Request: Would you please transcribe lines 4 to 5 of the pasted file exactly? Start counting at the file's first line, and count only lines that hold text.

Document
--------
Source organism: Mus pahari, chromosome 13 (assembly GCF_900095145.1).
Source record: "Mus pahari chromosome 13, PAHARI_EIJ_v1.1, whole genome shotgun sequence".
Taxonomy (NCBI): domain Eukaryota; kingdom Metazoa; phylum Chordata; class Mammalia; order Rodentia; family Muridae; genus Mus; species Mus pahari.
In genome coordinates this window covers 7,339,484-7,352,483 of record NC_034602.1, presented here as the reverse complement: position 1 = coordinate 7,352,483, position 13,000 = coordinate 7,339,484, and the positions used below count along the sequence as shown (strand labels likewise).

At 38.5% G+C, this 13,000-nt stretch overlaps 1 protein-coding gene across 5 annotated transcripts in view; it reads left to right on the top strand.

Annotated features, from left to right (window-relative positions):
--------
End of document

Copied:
In genome coordinates this window covers 7,339,484-7,352,483 of record NC_034602.1, presented here as the reverse complement: position 1 = coordinate 7,352,483, position 13,000 = coordinate 7,339,484, and the positions used below count along the sequence as shown (strand labels likewise).

At 38.5% G+C, this 13,000-nt stretch overlaps 1 protein-coding gene across 5 annotated transcripts in view; it reads left to right on the top strand.